I used that arrangement for several months before taking a Linkwitz Orion detour for a number of months. Then, as a result of my own desire to return the M40s to my listening room, and at the urging of Noel Nolan of Skylan, who had read one of my comments hinting at this desire in regsaudioforum, I decided to try the M40s on a pair of Skylan stands.

Mounting my Harbeth M40s on Skylan stands seems to result in a significant improvement from the best sound I was getting from the M40s before. The naturalness of the midrange and highs have been further enhanced in important ways.

I really don't think I'm imagining that the Skylan stands are making a change for the yet better in the M40s or that I'm just reacting to certain things I've missed about the M40 presentation during my tenure with the Orions. When I first heard the M40s on the Sound Anchor stands, my first impression was extreme disappointment compared to the naturalness I had previously achieved with the M40s on makeshift plastic dairy crate stands or custom-built low sand-filled fiberglass stands. The sound was bright and gritty and lacked any semblance of the midrange magic I knew the speakers could produce. I had to work hard to get the Sound Anchors to allow the measure of M40 magic I'd previously experienced to come through.

This time, from the first moments of play, the M40s sounded wonderful. So much natural clarity and midrange detail. Such sweet yet subjectively more extended highs. If you love natural tonality and detail, especially in voices, the M40s are at the very top of the heap of what I've heard. But of course you knew that already. And the imaging and staging, areas where I thought the Orions surely bettered the M40s, were rock solid, expansive, and immersive, fully the equal of the Orions' presentation.

I believe the Skylan stands allow the M40s to both report more truthfully on differences among recordings in the mids and highs and still allow the music to remain more enjoyable. In other words, the Skylan stands further enhance the M40s' remarkable combination of mid/high truth and beauty.

Above the low bass, the M40s seem to be able to play louder cleanly now than before, and the sense of dynamic freedom (uncorking loud transients) is also better. And now the Harbeths are cleaner and more transparent, in the sense of natural presentation of small sonic details without false brightness.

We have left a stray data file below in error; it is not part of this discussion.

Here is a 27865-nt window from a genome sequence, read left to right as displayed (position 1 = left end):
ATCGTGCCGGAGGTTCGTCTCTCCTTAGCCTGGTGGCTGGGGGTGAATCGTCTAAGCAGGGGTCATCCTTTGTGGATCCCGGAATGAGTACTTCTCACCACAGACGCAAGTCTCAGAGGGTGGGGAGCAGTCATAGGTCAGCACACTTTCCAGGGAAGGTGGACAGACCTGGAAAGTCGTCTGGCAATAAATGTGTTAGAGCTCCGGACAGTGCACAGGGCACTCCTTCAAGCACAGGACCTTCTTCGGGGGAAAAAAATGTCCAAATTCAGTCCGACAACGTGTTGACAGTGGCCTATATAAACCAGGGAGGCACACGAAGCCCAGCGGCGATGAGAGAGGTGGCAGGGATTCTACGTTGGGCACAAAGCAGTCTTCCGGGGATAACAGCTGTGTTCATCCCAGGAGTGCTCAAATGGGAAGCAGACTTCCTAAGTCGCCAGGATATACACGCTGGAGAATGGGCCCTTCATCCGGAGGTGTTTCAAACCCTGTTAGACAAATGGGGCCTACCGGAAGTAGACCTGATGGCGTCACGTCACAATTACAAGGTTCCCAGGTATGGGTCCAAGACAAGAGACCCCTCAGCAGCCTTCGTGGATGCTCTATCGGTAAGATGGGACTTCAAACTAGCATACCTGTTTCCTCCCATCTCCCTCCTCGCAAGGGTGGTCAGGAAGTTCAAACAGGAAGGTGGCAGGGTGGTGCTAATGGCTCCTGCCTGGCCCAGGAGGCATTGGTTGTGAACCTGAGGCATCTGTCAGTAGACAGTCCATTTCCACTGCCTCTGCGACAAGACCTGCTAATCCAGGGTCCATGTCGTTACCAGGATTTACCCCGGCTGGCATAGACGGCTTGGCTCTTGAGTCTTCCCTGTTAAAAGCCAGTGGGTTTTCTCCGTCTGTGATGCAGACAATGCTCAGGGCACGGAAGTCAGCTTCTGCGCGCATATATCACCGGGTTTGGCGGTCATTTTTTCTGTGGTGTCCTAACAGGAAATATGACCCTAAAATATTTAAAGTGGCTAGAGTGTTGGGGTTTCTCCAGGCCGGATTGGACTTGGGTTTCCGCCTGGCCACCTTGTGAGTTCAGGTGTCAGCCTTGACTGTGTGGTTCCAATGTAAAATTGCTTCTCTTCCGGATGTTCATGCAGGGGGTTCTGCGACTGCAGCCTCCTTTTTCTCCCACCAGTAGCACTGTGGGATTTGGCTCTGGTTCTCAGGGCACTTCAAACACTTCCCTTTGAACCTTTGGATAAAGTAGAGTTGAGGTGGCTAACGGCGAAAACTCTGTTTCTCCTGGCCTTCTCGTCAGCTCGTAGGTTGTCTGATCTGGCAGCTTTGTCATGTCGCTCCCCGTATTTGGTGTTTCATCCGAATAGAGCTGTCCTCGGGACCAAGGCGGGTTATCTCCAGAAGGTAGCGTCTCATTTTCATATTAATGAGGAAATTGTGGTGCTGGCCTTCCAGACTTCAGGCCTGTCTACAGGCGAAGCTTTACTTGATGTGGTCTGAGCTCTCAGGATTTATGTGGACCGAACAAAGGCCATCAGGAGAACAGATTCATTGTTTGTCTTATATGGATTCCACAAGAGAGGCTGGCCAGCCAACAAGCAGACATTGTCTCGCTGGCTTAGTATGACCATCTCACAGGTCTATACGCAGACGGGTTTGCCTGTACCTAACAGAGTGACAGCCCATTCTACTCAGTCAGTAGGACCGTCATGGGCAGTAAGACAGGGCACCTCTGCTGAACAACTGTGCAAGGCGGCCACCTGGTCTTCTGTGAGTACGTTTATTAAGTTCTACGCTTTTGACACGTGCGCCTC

These changes were evident from the first listen to the replaced M40s. I did not have to struggle to get the Skylan stands to perform at least as well as makeshift plastic dairy crate stands the way I had to with the Sound Anchors. The Sound Anchors come with their metal legs pre-filled with damping materials. With the Skyans, you add your own damping materials. I've filled each of the four pillars of each stand all the way to the top with sand. I'd estimate that this requires about 80 pounds of sand. That is what Noel Nolan at Skylan recommends for these stands with M40s. I'm just using the standard little rubber (neoprene?) bumpers that come with the stands as a speaker-to-stand interface. I'm using four of these little Skylan rubber bumpers per stand, one positioned over each sand-filled pillar. Using my tap-and-listen test, these spots are the deadest spots on the top plate of the stand.

The stands have no effect on the measured peak I got around 60 Hz in my room with these speakers positioned as they are with other stands. The peak is still measurably there to the same extent as before. Subjectively, however, it seems a bit reduced, but with the speakers and listening position as they are now, I still need to shave off bass with the 60 and 80 Hz sliders to restore naturalness to the midbass.

When so adjusted, the bottom octave of the M40s is still lacking both subjectively and in objective measurements, but much less so than with prior stands in this position in the room. Compared to 1 kHz, the low bass is -2 dB at 40 Hz, and -12 dB at 31.5, 25, and 20 Hz. So, the M40s still don't have much extreme bottom, but, otherwise, on the Skylan stands they are providing the best overall sound I've yet heard from them in this room.